In my district, many years ago we revamped IOLS to be Friday-Saturday course ending around 5 pm on Saturday. There just is not a compelling reason to go over another night. Work with your district training/program chairman to look into a 2 day/1 night IOLS. Even the non-members liked the idea of a shorter IOLS.

      I also train Webelos leaders at IOLS providing them a 30 minute session that covers the difference in OLSWL and IOLS.

      Let me know if you need a 2 day syllabus.


      1. Jeff Sorensen says:

        Stan, I’d love a 2 day syllabus so I can submit it to my council for consideration. Thanks!

      2. Jeff Sorensen says:

        I would love to have a copy of the 2 day IOLS course to try to present to our district. Please send one along if you could. I believe my email is accessible through this post to you. Thanks.

  2. David Ripplinger says:

    I also believe training is very important, so much that I recently volunteered to be the training chair in my district. However, I have to say that I had a negative experience at Wood Badge. Here are the problems I see with the current Wood Badge curriculum.

    1. It’s geared toward a less advanced audience.
    Wood Badge is flaunted as the pinnacle of council-level training, meant for the more seasoned leaders. I beg to differ. All the modules cover very basic and generic concepts about communication and leadership. I honestly didn’t learn anything while there. Other people got more out of it, and I’m glad for them, but don’t expect anything groundbreaking, profound, or technical.

    2. It feels juvenile.
    I swear I was going to lose it if I had to sing that silly Gilwell song one more time. Being a multi-day training event, it’s necessary to fill in some fun time between training modules and hard work. That’s okay. But we’re not 11 year old boys. We’re adults who enjoy more sophisticated entertainment and hands-on activities. Troop ceremonies should not be drawn out either. Fill it with quality activities or cut it shorter to get people home sooner.

    3. It isn’t flexible for partial absentees.
    It’s possible this was just my experience with my own Wood Badge course. My course was split over 3 separate weekends. I was in the hospital for the 3rd weekend. I asked if there was a way I could make up what I missed (like review the modules and discuss with a staff member or something), but they said no. I’d have to sign up for another Wood Badge course and start all over again.

    Of those three reasons, #1 is the big important one. The whole reason to go is to learn something new. If I don’t learn anything, it’s a waste of my time.

    There are some aspects that should stay the same for Wood Badge. The tickets (personalized projects the trainee completes over time after the course) are the most important tool for helping the trainee put things into practice and make a real difference. Putting trainees into patrols and having them live the patrol method and see how troop meetings and PLC meetings should be run is a great framework to then incorporate everything else.

    1. Aaron says:

      David, I’m sorry your experience at Wood Badge did not live up to your expectations. I attended in 2014 and found the presentations to be similar or exactly the same as some other materials I had seen at other training conferences. That said, I thoroughly enjoyed the experience, and it was not about the material, per per.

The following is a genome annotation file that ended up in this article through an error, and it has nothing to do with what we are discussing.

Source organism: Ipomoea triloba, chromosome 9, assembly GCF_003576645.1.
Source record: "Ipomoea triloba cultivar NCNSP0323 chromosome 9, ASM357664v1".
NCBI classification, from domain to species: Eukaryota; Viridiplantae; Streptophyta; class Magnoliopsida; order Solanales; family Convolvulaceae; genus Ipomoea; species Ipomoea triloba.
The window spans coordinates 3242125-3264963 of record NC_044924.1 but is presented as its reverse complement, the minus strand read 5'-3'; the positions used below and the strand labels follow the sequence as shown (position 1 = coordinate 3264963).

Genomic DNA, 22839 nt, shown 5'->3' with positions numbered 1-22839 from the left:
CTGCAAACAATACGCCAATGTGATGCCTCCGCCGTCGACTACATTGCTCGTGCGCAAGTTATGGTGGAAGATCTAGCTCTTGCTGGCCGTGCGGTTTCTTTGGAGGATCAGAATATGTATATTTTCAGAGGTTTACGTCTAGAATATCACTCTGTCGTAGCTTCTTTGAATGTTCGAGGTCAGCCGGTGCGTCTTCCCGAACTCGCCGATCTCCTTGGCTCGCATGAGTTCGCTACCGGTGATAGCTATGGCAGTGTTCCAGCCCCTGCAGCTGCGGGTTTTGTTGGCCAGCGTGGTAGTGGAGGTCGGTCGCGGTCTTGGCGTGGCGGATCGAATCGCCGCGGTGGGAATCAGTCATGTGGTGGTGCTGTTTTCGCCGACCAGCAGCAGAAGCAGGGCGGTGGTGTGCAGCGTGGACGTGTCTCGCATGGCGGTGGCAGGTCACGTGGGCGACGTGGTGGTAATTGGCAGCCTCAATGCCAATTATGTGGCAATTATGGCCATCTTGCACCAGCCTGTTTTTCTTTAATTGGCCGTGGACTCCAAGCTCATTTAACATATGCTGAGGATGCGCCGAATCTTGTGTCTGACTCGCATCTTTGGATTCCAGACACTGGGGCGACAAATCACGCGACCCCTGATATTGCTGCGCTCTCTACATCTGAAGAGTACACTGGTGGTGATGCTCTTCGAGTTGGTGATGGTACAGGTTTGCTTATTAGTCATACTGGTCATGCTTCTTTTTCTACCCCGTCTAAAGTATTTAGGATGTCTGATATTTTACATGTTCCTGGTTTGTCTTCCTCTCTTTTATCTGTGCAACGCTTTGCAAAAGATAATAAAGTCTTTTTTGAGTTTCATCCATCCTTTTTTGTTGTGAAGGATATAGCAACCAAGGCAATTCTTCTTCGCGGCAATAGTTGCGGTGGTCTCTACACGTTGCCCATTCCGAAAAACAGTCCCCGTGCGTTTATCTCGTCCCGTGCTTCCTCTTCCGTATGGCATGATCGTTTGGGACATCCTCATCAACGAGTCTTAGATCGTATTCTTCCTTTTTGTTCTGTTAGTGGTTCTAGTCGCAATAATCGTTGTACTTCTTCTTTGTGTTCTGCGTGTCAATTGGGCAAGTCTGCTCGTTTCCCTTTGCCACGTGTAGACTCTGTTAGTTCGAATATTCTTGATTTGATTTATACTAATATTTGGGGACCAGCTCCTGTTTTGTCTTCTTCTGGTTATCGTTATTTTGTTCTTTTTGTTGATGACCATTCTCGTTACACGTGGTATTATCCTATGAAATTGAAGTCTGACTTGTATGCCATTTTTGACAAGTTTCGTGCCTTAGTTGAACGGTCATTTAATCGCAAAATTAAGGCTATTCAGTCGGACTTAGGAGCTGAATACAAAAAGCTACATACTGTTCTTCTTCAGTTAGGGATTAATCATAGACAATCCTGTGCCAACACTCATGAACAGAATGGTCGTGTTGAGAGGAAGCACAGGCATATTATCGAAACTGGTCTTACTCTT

For me the experience brought the vision of scouting to life in a way I hadn’t seen since I was a very young Cub Scout. One of the methods of delivering the course is to immerse the attendees in a patrol/troop environment much like what our scouts experience. They taught lessons and played games that were meant to help us experience some of the fun and frustration that our boys might experience.

      It’s hard for me to nail down any one things that I found most valuable. I can name a couple that come to mind right away. First is the camaraderie I quickly developed for my fellow patrol members and the staff. Second is the energy that I felt through the whole course. And third is the ticket process. I’ve learned how to set goals several times. This one was a bit different. The combination of the camaraderie, energy, and the action plan for the goals/vision helped me make a big difference in my attitude toward scouting and my efforts in changing things that weren’t working well.

      I don’t know what your experience was because I wasn’t there. I can say that I could have very easily fallen into the same mindset after the first couple of presentations I saw, thinking that I had seen all this before and that I was sorry I had come. My frame of mind made the course for me. And the staff and students helped get me in that frame of mind.

      I’m begging to be on staff just so I can feel that energy again.

  3. David Parker says:

    Stan, we are working on getting our council to put on a Sunday-friendly session of WB and because of the time schedules of educators, we are looking at 3 Friday-Saturday sessions. After chatting with the previous course director, he said there was previously a syllabus that fit this format, but that there was a new syllabus released recently and he wasn’t able to find it there. He said he looked over the new syllabus and it didn’t seem to lend itself to the 2X3 format. Any ideas on this issue? The course director is checking with the council training chair on the new syllabus and the 2X3 format, but I’m hoping you might be able to help.

    1. Stanley Stolpe says:


      This is an interesting approach to a 3 week-end Wood Badge. We do a Thurs. – Fri.- Sat.- approach. It would take some major thinking to revise it to a three week-end vice two week-end. I do not have anything but I will check around.


    2. Stanley Stolpe says:


      Sorry I have taken so long to respond. I have spoken to several course directors, and breaking the current syllabus into 3 sessions would be extremely difficult to do and dilute the course. Part of the course is to bring the Scouters together through the stages of team development. If you move forward on a 3 session course, keep this in mind.